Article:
Potential Use of Convalescent Plasma During a Flu Pandemic Jay Epstein MD U
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Potential Use of Convalescent Plasma During a Flu Pandemic Jay Epstein MD U

S Food and Drug Administration ICDRA 2008 brPage 2br Why Discuss Convalescent Plasma H5N1 infection in Asia has killed 3080 of patients despite current therapy In a pandemic vaccines effective antiviral drugs respirators and antibiotics may not be av

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Potential Use of Convalescent Plasma During a Flu Pandemic Jay Epstein MD U




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Page 1
Potential Use of Convalescent Plasma During a Flu Pandemic Jay Epstein, MD U.S. Food and Drug Administration ICDRA 2008
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Why Discuss Convalescent Plasma? H5N1 infection in Asia has killed 30-80% of patients despite current therapy In a pandemic, vaccines, effective antiviral drugs, respirators and antibiotics may not be available timely, with resultant high mortality Convalescent plasma can be made locally, and evidence exists suggesting that transfusion of convalescent plasma could save lives Convalescent plasma is likely to be used!
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What is

the General Evidence for Efficacy of Antibody Therapies? Since 1892 and until the antib iotic era, serum therapy was used effectively to prevent and treat many bacterial (e.g. diphtheria, pneumococcus, meningococcus) and some viral (e.g. measles, mumps, etc.) infections Specific immune globulins are effective therapies in many viral diseases (HBV, CMV, rabies, RSV, etc.) Convalescent plasma is standard of care for Argentine Hemorrhagic Fever (Junin virus) preventing ca. 90% of deaths [Maiztegui et al, 1979]
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Is There Pre-clinical Evidence for Efficacy of Convalescent Plasma in

Flu? Mouse models of influenza pneumonia have shown benefit of convalescent serum (H1 and H3 challenge), equine hyperimmune F(ab)2 globulin (H5N1 challenge), and monoclonal antibodies (H1, H3 and H5N1 challenge): Mozdzanowska et al. J Virol. 1997 June; 71(6):4347-4355 Simmons, CP, et al. PLoS Med. 2007 May; 4(5):e178 Many other articles
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Is There Clinical Evidence for Efficacy of Convalescent Plasma in Flu? Human experience with convalescent plasma therapy for influenza is limited, coming from small, non-randomized, unblinded trials Efficacy has been suggested by A recent

meta-analysis on reports of use of blood products for Spanish Influenza in 1918 (eight evaluable studies of 1703 patients) Soviet and German studies on prevention and treatment of seasonal flu in the 1950s and 1960s Two recent case reports: a patient with H3 ARDS; and a patient with H5N1 pneumonia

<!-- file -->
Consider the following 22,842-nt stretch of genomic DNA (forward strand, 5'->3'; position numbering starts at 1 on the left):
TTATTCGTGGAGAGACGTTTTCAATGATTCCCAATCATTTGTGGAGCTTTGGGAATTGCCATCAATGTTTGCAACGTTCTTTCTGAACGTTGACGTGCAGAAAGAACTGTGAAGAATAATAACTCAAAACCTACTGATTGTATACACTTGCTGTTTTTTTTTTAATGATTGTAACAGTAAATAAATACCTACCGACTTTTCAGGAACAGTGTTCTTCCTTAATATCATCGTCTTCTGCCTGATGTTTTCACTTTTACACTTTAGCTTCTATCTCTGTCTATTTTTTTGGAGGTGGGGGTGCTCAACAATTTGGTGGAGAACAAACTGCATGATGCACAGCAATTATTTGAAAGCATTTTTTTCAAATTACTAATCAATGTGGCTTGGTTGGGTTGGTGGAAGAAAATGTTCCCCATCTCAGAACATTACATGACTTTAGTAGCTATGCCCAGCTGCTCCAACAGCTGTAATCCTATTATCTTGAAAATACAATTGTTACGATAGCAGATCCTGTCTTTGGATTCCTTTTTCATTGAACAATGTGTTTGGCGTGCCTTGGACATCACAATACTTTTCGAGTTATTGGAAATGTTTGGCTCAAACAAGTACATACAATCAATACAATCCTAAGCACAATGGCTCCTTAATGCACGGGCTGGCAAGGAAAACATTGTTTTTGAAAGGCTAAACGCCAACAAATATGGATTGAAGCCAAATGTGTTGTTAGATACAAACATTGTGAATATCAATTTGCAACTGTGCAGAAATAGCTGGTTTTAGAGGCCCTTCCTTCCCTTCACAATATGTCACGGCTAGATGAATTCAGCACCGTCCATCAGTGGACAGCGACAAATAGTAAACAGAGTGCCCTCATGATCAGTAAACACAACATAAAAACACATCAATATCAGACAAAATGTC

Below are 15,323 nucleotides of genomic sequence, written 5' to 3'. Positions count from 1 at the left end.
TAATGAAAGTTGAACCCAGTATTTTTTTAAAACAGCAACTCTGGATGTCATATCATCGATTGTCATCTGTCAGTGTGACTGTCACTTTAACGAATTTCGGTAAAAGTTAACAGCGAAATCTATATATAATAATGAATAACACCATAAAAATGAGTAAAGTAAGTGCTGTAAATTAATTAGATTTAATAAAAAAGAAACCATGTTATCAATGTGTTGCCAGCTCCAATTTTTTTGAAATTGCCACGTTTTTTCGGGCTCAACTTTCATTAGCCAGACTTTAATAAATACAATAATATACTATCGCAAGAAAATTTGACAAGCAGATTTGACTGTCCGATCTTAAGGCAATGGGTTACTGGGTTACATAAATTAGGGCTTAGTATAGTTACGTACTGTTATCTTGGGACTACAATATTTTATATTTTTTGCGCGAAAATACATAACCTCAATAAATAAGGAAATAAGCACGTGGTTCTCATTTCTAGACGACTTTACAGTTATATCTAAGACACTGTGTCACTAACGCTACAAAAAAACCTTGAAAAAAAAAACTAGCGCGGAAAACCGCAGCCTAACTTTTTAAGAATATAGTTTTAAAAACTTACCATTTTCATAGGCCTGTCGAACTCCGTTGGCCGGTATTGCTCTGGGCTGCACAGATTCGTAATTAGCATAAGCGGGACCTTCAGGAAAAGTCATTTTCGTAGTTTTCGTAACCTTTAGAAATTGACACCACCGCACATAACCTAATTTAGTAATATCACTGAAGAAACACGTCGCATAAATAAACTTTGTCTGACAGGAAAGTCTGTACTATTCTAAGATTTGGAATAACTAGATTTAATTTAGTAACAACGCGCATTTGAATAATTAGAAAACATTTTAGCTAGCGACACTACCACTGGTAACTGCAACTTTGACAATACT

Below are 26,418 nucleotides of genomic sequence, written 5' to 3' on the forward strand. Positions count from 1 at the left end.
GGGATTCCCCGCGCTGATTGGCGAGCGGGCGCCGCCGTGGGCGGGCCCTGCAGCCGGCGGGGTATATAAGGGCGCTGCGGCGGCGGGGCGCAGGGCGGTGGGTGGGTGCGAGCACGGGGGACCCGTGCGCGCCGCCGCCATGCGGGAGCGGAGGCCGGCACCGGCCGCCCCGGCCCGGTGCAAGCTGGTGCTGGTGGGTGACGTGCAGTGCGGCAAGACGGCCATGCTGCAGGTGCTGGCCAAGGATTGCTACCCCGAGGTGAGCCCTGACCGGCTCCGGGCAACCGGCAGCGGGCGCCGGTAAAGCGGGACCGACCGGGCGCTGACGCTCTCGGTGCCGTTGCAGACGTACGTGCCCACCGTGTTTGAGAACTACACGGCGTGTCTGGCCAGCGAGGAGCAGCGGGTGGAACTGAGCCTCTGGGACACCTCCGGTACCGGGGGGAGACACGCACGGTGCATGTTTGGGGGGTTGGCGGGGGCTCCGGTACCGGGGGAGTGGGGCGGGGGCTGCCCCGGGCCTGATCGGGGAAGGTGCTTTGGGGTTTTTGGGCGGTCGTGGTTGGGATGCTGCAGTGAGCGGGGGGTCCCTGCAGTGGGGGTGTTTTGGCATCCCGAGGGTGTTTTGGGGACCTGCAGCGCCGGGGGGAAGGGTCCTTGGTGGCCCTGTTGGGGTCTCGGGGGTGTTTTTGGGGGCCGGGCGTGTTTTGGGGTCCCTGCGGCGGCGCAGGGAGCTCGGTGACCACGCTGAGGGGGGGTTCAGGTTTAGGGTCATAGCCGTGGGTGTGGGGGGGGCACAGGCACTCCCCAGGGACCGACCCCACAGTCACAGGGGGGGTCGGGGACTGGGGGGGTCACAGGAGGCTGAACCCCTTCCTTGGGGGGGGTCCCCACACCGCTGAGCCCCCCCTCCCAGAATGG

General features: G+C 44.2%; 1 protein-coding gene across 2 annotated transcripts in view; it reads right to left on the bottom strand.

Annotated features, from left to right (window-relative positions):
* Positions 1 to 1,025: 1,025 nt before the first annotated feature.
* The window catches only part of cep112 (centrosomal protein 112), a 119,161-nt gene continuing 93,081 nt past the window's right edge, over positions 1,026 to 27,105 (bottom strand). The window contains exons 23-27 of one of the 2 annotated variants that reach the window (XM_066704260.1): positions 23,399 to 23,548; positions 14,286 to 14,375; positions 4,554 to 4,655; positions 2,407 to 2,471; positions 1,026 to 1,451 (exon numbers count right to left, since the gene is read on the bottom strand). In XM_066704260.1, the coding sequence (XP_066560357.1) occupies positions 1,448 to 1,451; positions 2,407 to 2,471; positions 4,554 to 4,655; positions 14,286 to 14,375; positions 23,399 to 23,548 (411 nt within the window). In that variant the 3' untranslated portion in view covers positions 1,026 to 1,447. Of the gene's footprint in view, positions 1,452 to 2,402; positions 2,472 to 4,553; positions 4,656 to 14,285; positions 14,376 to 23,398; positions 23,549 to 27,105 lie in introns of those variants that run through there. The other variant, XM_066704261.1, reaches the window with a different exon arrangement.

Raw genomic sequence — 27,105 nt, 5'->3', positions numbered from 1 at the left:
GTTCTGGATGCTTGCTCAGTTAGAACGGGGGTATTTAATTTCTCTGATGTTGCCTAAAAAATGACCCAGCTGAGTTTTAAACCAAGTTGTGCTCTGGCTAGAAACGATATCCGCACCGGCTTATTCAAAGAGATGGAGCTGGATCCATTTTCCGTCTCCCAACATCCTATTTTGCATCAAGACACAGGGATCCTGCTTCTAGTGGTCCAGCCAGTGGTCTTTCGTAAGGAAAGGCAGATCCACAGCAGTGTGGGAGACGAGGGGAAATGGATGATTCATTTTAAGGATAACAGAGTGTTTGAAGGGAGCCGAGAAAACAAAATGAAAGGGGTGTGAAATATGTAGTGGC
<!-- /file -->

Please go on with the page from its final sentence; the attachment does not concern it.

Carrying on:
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Absolute 21% Less Mortality in Patients Treated with Convalescent Blood in the 1918 Flu Pandemic* *Luke, T. C. et. al. Ann Intern Med 2006;145:599-609
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Rapid Response to Convalescent Plasma in a 31y Male with H5N1 Pneumonia* *Zhou et al. NEJM 357:14, 2007
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Scientific Uncertainties in Empirical Use of Convalescent Plasma for Flu When is it safe to obtain plasma from a donor who has recovered from influenza (e.g. three weeks post onset of illness and at least one week after fever resolved)? Can donor selection be based solely on history of influenza or should an antibody titer (e.g. HI) be obtained at donation? What is the appropriate dose of convalescent plasma (e.g. 3-5 mL/Kg per day)? Should patients receive plasma from at least two donors to address expected variations in titer and antibody profile? What are the indications for use

(e.g. prophylaxis, pneumonia, ARDS, multiple organ system failure)?
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Precautionary Notes on Use of Convalescent Plasma Plasma collection should be done under SOPs in a regulated routine collection facility. Impact on normal collections should be considered Donors should meet standards for prevention of transfusion transmitted diseases. Additionally, Number of donations should be limited (e.g. < 6 per donor) When feasible, male donors are preferred to reduce TRALI Donors and recipients should be ABO compatible Scientific and ethical controls should apply to convalescent plasma

as an experimental therapy (IRB approval, informed consent, special product labeling, outcome monitoring and reporting, etc.)
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Summary and Conclusions Animal models and limited human experience suggest that convalescent plasma (and other antibody therapies) may have value in treatment of influenza pneumonia and ARDS Convalescent plasma is likely to be used in a flu pandemic when alternative prevention and therapy modalities are lacking or fail to be effective Experimental preparation and use of convalescent plasma should be carried out in a controlled environment Gathering and

reporting of patient outcome data in relation to donor and product characteristics (e.g. antibody titers) and dosing regimens are needed to establish the true value of convalescent plasma in influenza